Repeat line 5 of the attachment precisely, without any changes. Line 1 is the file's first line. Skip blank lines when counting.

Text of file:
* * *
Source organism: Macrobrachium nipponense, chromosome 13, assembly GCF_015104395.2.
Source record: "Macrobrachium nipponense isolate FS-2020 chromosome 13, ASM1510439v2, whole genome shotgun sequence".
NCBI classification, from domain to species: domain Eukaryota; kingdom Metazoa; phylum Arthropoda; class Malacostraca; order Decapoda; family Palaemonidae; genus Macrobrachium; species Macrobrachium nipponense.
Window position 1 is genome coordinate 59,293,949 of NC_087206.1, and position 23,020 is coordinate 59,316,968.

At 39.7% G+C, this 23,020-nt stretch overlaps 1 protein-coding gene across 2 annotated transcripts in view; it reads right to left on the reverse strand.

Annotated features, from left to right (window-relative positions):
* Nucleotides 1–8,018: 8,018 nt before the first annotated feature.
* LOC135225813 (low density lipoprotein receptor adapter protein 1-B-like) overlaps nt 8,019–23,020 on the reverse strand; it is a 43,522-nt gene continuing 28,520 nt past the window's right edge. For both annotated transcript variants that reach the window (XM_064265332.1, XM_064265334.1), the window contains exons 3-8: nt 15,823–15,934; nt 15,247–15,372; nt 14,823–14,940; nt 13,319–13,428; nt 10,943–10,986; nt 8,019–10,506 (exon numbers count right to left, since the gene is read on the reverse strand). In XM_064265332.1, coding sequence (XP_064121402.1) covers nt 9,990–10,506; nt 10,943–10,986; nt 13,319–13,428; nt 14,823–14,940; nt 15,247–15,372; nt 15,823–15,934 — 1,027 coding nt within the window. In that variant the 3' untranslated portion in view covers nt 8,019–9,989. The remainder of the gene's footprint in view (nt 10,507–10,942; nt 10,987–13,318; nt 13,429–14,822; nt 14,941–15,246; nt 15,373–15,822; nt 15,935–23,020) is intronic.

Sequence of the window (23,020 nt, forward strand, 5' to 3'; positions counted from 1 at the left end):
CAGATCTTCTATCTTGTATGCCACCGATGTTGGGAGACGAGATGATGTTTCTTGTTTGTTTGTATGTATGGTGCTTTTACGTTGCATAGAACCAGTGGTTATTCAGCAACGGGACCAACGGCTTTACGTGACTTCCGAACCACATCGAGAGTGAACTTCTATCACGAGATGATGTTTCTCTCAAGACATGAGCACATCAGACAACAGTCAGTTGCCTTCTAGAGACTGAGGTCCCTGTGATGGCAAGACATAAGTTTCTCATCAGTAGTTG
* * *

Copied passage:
At 39.7% G+C, this 23,020-nt stretch overlaps 1 protein-coding gene across 2 annotated transcripts in view; it reads right to left on the reverse strand.